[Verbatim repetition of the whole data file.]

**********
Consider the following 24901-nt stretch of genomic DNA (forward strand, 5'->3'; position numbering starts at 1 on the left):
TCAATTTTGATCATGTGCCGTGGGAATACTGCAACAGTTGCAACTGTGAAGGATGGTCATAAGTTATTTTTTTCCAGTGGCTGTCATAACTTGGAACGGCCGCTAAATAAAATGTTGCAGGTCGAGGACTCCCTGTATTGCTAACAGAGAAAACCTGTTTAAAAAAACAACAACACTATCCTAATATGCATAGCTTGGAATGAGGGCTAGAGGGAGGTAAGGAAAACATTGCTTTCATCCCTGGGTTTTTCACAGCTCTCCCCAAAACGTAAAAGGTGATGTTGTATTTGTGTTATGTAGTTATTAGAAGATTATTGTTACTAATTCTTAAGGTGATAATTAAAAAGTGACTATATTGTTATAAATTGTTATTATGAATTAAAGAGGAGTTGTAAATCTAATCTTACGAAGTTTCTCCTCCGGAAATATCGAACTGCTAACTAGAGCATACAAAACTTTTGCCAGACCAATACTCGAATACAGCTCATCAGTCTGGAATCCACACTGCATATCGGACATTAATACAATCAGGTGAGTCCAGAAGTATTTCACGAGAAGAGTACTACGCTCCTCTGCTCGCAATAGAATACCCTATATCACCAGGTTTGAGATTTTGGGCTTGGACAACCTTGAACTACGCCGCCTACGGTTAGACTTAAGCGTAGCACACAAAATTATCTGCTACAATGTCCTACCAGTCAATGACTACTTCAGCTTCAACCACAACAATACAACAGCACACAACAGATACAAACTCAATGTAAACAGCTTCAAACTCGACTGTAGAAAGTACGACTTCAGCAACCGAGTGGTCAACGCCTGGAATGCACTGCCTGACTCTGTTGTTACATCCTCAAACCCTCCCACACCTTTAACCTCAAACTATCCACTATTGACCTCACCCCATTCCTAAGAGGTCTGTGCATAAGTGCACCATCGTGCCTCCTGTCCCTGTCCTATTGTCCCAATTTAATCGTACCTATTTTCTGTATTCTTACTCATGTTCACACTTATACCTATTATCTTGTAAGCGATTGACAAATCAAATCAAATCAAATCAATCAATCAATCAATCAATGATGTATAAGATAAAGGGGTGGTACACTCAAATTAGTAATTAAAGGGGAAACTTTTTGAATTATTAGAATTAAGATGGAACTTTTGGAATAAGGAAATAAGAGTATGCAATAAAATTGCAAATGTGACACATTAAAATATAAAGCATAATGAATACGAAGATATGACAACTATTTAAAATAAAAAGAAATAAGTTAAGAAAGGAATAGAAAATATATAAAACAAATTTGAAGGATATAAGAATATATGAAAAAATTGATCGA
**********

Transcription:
Consider the following 24901-nt stretch of genomic DNA (forward strand, 5'->3'; position numbering starts at 1 on the left):
TCAATTTTGATCATGTGCCGTGGGAATACTGCAACAGTTGCAACTGTGAAGGATGGTCATAAGTTATTTTTTTCCAGTGGCTGTCATAACTTGGAACGGCCGCTAAATAAAATGTTGCAGGTCGAGGACTCCCTGTATTGCTAACAGAGAAAACCTGTTTAAAAAAACAACAACACTATCCTAATATGCATAGCTTGGAATGAGGGCTAGAGGGAGGTAAGGAAAACATTGCTTTCATCCCTGGGTTTTTCACAGCTCTCCCCAAAACGTAAAAGGTGATGTTGTATTTGTGTTATGTAGTTATTAGAAGATTATTGTTACTAATTCTTAAGGTGATAATTAAAAAGTGACTATATTGTTATAAATTGTTATTATGAATTAAAGAGGAGTTGTAAATCTAATCTTACGAAGTTTCTCCTCCGGAAATATCGAACTGCTAACTAGAGCATACAAAACTTTTGCCAGACCAATACTCGAATACAGCTCATCAGTCTGGAATCCACACTGCATATCGGACATTAATACAATCAGGTGAGTCCAGAAGTATTTCACGAGAAGAGTACTACGCTCCTCTGCTCGCAATAGAATACCCTATATCACCAGGTTTGAGATTTTGGGCTTGGACAACCTTGAACTACGCCGCCTACGGTTAGACTTAAGCGTAGCACACAAAATTATCTGCTACAATGTCCTACCAGTCAATGACTACTTCAGCTTCAACCACAACAATACAACAGCACACAACAGATACAAACTCAATGTAAACAGCTTCAAACTCGACTGTAGAAAGTACGACTTCAGCAACCGAGTGGTCAACGCCTGGAATGCACTGCCTGACTCTGTTGTTACATCCTCAAACCCTCCCACACCTTTAACCTCAAACTATCCACTATTGACCTCACCCCATTCCTAAGAGGTCTGTGCATAAGTGCACCATCGTGCCTCCTGTCCCTGTCCTATTGTCCCAATTTAATCGTACCTATTTTCTGTATTCTTACTCATGTTCACACTTATACCTATTATCTTGTAAGCGATTGACAAATCAAATCAAATCAAATCAATCAATCAATCAATCAATGATGTATAAGATAAAGGGGTGGTACACTCAAATTAGTAATTAAAGGGGAAACTTTTTGAATTATTAGAATTAAGATGGAACTTTTGGAATAAGGAAATAAGAGTATGCAATAAAATTGCAAATGTGACACATTAAAATATAAAGCATAATGAATACGAAGATATGACAACTATTTAAAATAAAAAGAAATAAGTTAAGAAAGGAATAGAAAATATATAAAACAAATTTGAAGGATATAAGAATATATGAAAAAATTGATCGA